On April 1st, 1930 the world was first introduced to Marlene Dietrich, in the role of Lola Lola, when The Blue Angel premiered in Berlin. Depending on what version of the story you hear, director Josef von Sternberg first spotted her at a cabaret or Dietrich arrived one day at his office, unannounced, with a letter from her employer asking for a small part in his next film. Both visions are legendary in their own right, contributing in their own way to the formation of the Dietrich mythos.
In The Blue Angel, Emil Janning plays Professor Rath, a school teacher who falls in love with a cabaret singer, Lola Lola. He encounters her by accident, as he tries to catch some of his students breaking curfew. Her hooded eyes and high cheekbones draw him in, even though she can barely crack a smile or even a simulacrum of enthusiasm. Abandoning all dignity and decorum, he throws his entire life away just to remain close to the object of his obsession.
Marlene Dietrich would become one of the biggest stars to ever grace the silver screen. In movies like Morrocco, Shanghai Express, Witness to the Prosecution and Touch of Evil, she shaped herself as one of the great seductresses of Hollywood. Much of this persona can be traced back to The Blue Angel, and more specifically, to her collaboration with Sternberg. The closeness of their relationship and his input informing her screen identity has been compared to Pygmalion, the myth wherein a sculptor falls in love with his creation and she comes to life.
There was a physical transformation. Dietrich lost weight and went through extensive training with Sternberg. They worked on finding the perfect light chiaroscuro to amplify her hooded eyes and disguise what they felt was her strangely shaped nose. Her make-up and hair changed, and her voice, which was still somewhat sharp in The Blue Angel, was rounded off to be slow and sensual. Based on the fact that even after Dietrich and Sternberg split, Dietrich held onto this persona - including working into contracts strict lighting conditions - that they were equal partners in the formation of Dietrich the Movie Star.
As a fairly prolific actor, it’s difficult to prescribe a single persona to Dietrich’s career. She was a rather diverse talent who had a unique sense of naturalism and irony to her performances. Her “exoticism” meant she was often cast a femme fatale or seductress, but she was more than capable of being of playing against type. Yet, as a sex symbol, she has never really strained far from her infamous incarnation as Lola Lola, that is a somewhat apathetic man-eater whose beauty and sensuality sends men into ruin.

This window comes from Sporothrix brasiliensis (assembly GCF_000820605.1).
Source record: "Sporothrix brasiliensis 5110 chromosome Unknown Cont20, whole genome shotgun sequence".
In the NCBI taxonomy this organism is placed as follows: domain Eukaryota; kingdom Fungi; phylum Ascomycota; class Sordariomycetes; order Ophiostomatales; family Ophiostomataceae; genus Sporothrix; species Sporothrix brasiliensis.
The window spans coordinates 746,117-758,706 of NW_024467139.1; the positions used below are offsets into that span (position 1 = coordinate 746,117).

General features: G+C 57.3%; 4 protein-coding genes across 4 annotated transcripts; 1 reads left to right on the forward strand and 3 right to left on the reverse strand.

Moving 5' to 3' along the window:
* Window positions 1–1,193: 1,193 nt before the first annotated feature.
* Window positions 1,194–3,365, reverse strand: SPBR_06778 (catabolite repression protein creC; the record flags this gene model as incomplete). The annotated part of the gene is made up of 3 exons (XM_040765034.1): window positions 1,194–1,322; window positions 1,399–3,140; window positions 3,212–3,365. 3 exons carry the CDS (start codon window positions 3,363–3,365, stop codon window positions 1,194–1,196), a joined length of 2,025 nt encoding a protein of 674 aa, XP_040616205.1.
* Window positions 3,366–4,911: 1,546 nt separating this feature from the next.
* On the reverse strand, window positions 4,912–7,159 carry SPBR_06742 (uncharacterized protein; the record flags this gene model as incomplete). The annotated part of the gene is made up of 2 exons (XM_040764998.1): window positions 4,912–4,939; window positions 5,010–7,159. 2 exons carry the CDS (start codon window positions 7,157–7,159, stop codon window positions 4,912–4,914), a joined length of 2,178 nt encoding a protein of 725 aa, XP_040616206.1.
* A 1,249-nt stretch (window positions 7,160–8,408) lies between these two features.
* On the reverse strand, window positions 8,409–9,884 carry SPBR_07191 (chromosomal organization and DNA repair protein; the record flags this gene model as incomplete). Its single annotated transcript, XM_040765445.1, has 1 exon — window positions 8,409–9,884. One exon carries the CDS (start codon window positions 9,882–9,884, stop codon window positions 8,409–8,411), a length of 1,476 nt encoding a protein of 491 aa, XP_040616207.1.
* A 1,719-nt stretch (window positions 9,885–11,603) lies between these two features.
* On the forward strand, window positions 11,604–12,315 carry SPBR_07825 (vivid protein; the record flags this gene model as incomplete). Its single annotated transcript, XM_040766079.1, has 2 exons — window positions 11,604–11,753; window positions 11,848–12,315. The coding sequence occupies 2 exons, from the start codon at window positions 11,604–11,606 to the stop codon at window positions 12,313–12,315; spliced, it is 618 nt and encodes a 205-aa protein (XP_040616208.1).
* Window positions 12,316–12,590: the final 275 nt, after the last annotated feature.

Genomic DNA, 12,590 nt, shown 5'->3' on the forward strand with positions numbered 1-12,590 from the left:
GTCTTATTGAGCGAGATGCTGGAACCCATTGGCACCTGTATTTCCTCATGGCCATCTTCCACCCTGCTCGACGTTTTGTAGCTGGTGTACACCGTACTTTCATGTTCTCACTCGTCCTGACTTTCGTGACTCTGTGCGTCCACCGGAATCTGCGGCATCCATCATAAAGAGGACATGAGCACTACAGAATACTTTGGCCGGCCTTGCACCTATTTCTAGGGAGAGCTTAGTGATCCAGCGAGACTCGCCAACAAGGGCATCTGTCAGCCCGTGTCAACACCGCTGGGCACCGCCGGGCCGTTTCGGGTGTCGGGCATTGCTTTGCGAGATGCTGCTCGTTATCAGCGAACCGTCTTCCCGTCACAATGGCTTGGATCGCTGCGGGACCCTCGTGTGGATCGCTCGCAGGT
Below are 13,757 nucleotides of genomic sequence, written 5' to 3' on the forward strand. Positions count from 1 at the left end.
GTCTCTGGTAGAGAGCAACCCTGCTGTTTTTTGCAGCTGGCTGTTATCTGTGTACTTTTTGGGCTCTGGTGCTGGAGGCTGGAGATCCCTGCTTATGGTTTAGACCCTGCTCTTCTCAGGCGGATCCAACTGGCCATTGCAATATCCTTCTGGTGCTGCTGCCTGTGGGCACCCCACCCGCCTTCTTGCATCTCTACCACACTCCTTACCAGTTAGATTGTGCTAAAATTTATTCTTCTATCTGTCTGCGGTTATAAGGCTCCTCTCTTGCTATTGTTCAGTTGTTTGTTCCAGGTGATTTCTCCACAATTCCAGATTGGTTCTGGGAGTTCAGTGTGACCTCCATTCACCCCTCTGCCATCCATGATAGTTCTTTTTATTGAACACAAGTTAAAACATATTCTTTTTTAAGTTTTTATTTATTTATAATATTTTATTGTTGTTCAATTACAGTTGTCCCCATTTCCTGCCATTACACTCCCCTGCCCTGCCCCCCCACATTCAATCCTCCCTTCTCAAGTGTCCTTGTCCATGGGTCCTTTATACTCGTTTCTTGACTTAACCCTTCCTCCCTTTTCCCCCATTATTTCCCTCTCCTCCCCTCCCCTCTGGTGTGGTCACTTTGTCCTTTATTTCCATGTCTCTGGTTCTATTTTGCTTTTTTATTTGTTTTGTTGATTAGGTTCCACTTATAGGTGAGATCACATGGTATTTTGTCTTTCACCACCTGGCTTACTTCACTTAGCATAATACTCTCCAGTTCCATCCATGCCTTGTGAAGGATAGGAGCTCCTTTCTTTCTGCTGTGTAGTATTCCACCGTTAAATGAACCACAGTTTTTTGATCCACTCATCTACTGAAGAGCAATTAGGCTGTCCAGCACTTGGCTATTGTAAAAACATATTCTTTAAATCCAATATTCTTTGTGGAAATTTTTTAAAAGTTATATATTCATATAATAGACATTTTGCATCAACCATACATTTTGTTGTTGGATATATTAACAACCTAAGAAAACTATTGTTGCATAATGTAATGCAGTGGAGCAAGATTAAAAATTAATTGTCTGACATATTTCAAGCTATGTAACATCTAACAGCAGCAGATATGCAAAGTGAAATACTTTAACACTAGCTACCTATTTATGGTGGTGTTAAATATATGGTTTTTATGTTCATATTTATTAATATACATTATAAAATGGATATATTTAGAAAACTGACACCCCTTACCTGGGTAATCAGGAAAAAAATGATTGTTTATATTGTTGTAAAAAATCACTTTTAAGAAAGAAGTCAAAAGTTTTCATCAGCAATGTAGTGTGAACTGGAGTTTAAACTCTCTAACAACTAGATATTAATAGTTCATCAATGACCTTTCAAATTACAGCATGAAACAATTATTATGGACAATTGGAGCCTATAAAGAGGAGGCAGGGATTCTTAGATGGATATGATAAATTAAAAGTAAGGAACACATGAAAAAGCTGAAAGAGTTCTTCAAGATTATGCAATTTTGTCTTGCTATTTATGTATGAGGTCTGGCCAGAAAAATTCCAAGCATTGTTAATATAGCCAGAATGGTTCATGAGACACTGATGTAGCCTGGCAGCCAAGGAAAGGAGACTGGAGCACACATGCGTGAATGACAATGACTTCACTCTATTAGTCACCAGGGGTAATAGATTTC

Her appeal lies heavily in the masochism of the men who pursue her. She is larger than life, a force of mythology, more than a person. The tragedy of Professor Rath in The Blue Angel is not that he is seduced by a beautiful younger woman, it is that she never so much as expresses the vaguest interest in him. Even as they become intimate and even marry, there is a constant sense that she is undermining him. As much as he cares, she doesn’t care at all. This becomes the thread that connects most Dietrich performances, a staged apathy and a sensual ennui.
The Blue Angel is one of Sternberg’s first efforts in sound and remains somewhat rickety as a result. The visual adjustments necessary to account for sound equipment somewhat flatten the images he became so famous for, but his sense of atmosphere remains strong. More so than many of his peers as well, he uses sounds expressionistically. Doors open to allow the chaos of the cabaret flood space, but the door shuts, closing off that audio stream. It is unrealistic but effective in translating the deep allure of Lola Lola, whose power of attraction makes Professor Rath blind and deaf to everyone but her. It’s as if she could stop time and the world from spinning, just through a glance or a short laugh.
While just shy of ninety years old, The Blue Angel remains a strong portrait of self-destruction. The environment might be obscure, but the portrayal of masochism remains strangely poignant. At the heart of Professor Rath’s impulse towards annihilation is Marlene Dietrich. The role established her in the eyes of audiences and Paramount as a legendary femme fatale and her career swiftly took off and she would become one of Hollywood’s greatest icons.